There’s a connection formed between the trip managers and the travellers, and between all the travellers themselves. After experiencing some intense hiking and biking under the sun, you’re tired, but you’re in a good mood and you did it all together: “We did a four hour hike, and we reached the top, and then on our way back down in the gondola the weather was terrible. We couldn’t see anything, but we all started laughing and smiling. The group was so proud of the fact that they had made it to the top as a team. It was brilliant.”
Hrvoje acknowledges that mindfulness can take many forms, it’s not always through an active lifestyle. “For some people it’s religion, or it can be cooking, or reading, or spending time outdoors. But it’s something that gives you good vibes and that influences your whole body and mind – it’s the connection.”
We love social travel at Contiki because we’re big believers in connection – isn’t that what life and travel is all about? Meeting new people and discovering new things, from all over? And it pushes you as well, into new grounds and experiences. “Once on a trip, I had a woman who had actually already been on a Contiki and found she had a bad experience. But she came back, and the group in the Alps all banded around her, and she really found her stride. She found her people.” I’m a big fan of this.
As with all good things, the trip must eventually come to an end. But the beauty of mindful travel is that it’s something that should hopefully stick with you forever – something that you can take home with you and reflect upon.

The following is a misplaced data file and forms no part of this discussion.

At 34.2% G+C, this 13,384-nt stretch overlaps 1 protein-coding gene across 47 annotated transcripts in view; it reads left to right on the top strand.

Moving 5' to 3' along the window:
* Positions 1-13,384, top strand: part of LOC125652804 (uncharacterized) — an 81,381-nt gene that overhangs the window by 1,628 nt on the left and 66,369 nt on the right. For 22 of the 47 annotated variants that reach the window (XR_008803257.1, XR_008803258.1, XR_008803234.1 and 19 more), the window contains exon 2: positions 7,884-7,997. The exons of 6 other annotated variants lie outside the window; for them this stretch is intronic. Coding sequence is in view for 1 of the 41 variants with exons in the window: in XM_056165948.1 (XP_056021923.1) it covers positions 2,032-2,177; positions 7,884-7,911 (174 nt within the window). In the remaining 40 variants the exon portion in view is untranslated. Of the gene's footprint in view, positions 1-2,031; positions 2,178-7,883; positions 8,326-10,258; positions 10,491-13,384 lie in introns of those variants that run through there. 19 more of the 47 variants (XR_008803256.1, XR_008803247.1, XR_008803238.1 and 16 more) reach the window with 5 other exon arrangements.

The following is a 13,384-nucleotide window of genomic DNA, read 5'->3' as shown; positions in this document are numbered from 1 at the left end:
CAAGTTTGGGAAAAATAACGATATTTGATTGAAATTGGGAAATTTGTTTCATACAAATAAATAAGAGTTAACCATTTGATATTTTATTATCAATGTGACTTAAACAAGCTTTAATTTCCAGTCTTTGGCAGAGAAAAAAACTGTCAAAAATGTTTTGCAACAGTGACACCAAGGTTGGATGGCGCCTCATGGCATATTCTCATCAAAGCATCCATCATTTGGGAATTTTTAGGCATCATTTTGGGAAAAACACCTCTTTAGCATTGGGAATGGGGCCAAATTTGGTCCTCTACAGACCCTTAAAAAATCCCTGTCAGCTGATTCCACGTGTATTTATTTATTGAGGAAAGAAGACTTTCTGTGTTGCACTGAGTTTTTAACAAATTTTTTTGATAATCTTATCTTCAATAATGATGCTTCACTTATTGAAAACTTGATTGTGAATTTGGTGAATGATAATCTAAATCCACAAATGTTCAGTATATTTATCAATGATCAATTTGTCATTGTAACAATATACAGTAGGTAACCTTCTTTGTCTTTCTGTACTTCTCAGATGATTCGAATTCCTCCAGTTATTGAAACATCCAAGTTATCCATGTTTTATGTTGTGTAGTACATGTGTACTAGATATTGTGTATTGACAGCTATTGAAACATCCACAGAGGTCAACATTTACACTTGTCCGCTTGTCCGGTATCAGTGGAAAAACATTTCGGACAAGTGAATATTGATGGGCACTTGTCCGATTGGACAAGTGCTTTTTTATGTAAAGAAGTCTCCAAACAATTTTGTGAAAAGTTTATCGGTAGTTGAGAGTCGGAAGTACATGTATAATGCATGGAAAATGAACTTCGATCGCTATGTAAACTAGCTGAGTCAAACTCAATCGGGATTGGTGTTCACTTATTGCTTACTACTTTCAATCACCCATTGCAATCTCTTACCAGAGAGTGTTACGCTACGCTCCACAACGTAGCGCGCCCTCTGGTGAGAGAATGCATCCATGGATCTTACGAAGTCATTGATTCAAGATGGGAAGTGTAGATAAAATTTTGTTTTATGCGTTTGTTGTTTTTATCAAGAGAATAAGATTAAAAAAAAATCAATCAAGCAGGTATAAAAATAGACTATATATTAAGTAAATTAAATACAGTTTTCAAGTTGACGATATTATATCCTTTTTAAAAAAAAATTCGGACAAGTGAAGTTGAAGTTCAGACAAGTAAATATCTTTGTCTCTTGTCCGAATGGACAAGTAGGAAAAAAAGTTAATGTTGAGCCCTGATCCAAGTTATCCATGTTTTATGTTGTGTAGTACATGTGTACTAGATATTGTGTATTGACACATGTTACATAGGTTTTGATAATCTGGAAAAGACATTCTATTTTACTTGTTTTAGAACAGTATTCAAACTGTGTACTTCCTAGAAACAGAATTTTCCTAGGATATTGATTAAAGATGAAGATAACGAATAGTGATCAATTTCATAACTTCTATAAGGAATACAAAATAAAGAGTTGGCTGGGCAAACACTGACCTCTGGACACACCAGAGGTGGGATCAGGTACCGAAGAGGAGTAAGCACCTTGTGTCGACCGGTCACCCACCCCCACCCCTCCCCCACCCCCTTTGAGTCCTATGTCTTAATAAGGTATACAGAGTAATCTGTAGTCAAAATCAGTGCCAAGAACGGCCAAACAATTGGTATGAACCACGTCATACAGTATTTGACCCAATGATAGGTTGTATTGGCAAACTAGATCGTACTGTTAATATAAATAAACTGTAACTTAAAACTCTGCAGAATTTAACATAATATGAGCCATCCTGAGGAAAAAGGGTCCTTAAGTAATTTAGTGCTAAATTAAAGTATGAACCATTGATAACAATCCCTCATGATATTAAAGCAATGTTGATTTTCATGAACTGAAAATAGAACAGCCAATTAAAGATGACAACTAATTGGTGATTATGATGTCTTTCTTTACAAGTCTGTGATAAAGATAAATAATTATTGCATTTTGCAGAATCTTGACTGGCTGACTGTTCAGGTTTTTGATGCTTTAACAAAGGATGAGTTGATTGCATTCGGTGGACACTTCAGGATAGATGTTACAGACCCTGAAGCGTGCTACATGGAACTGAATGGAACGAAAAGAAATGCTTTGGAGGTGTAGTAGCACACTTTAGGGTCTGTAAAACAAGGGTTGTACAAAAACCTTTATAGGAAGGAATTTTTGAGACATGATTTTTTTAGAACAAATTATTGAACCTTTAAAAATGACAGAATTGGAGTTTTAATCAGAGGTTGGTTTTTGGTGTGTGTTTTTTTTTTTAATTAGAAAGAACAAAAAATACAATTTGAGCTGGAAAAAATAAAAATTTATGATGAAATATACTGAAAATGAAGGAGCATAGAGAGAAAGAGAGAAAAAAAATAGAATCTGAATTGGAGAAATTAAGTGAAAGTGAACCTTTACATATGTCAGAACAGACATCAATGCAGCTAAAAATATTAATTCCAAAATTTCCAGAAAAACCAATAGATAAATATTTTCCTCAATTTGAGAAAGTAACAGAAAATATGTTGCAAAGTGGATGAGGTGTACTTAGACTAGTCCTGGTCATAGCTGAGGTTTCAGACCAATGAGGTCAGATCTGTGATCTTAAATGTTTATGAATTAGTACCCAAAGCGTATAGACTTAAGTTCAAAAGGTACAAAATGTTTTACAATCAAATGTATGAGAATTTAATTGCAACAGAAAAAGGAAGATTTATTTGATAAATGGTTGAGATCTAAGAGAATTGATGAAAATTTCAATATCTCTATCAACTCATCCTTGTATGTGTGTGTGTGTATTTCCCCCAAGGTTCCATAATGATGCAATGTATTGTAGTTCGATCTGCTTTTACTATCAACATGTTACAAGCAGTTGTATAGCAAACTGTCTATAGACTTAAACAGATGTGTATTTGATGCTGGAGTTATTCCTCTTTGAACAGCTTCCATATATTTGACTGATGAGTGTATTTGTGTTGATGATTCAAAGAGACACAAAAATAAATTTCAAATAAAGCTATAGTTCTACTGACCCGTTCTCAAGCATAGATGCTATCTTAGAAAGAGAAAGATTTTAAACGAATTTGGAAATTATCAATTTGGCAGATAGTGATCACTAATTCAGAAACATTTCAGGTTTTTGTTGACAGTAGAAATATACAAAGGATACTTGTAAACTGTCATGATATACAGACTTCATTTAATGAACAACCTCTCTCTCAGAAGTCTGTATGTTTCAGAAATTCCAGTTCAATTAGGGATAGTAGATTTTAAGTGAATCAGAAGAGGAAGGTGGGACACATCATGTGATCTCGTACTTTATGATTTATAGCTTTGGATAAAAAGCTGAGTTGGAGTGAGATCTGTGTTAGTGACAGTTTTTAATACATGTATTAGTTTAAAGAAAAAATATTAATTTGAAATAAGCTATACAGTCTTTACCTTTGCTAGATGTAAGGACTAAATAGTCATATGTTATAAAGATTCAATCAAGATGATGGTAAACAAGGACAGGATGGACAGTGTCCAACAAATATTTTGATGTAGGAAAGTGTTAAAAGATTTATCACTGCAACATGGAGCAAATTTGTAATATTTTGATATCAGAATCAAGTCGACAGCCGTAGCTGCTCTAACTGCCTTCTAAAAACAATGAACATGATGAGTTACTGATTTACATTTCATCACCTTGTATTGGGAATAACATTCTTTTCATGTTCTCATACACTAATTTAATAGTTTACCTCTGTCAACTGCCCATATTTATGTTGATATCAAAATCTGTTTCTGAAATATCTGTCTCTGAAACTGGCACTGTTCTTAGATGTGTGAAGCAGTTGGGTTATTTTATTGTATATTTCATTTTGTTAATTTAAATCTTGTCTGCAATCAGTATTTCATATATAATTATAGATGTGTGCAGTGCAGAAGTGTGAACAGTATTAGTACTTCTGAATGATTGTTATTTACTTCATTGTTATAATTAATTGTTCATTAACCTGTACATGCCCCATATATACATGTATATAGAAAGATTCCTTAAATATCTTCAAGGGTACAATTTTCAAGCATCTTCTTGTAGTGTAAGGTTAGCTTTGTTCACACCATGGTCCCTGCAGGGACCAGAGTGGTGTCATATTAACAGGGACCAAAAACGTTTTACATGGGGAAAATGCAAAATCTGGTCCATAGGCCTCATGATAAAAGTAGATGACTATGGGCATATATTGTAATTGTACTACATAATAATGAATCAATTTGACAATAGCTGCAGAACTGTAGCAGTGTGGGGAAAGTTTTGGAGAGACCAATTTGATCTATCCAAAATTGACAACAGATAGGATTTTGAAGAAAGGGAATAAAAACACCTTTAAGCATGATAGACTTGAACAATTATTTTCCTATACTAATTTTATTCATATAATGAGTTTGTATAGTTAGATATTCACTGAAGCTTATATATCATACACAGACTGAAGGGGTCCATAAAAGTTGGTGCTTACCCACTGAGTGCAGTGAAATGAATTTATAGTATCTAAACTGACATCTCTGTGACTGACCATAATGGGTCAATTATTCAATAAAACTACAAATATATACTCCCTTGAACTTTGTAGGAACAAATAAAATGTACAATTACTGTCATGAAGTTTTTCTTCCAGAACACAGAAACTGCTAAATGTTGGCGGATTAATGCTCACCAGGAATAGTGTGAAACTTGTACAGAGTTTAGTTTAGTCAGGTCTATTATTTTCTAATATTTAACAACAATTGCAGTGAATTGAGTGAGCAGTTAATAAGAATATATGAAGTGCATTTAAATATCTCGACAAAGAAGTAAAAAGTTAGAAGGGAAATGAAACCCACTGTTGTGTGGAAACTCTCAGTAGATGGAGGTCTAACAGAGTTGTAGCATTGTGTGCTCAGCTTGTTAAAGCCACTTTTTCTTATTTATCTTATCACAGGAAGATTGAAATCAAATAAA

I asked Joel and Hrvoje what they hope their group can take away from their travels.
For Joel the main points are accountability and balance. “If you’re with a group you can make goals together and hold each other to them. I hope that’s something they can all implement in their lives when they go back home. And balance: you get what you put out. These trips, with all the pauses and breathtaking moments, gives you a chance to look at your life as a whole and to evaluate, but you also shouldn’t get stuck in that mindset – you need to take all the chances to be happy as well.”
For Hrvoje he hopes they take home consistency. “When you’re cycling through the Croatian landscape, you have to keep yourself going because sometimes it’s uphill and it’s hard. And it’s the same in all the other aspects of your life as well, as cheesy as that sounds. You have to keep moving and insisting on what you’re dreaming of and what you’re doing in life. Keep on going and keep on doing it.”
For me, the point of mindful travel is not to meditate and enter a state of complete zen for a week, only to return to a sometimes complicated and stressful routine. Spending time in a new and exciting location with both the freedom to explore and some structure to keep me on track, with a group of like-minded people, taking the time to be still and reflect and implement new techniques and patterns into my life; that’s what social travel is all about.